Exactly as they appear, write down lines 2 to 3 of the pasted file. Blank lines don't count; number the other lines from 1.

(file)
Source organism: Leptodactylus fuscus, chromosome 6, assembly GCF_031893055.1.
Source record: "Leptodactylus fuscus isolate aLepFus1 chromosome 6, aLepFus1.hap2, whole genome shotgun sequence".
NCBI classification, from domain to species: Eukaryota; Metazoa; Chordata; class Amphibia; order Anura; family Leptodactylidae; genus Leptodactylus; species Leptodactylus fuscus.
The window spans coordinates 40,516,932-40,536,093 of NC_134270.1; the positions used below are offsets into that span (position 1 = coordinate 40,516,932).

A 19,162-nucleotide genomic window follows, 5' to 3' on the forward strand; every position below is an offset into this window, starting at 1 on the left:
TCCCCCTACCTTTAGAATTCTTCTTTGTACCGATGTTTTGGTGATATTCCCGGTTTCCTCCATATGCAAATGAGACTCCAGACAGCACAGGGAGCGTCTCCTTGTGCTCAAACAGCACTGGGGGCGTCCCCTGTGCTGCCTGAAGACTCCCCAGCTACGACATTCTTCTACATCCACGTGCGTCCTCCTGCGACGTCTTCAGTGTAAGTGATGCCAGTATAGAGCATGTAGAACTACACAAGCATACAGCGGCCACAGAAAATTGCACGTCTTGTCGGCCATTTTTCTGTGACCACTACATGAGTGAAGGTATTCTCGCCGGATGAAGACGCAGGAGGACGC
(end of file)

Source record: "Leptodactylus fuscus isolate aLepFus1 chromosome 6, aLepFus1.hap2, whole genome shotgun sequence".
NCBI classification, from domain to species: Eukaryota; Metazoa; Chordata; class Amphibia; order Anura; family Leptodactylidae; genus Leptodactylus; species Leptodactylus fuscus.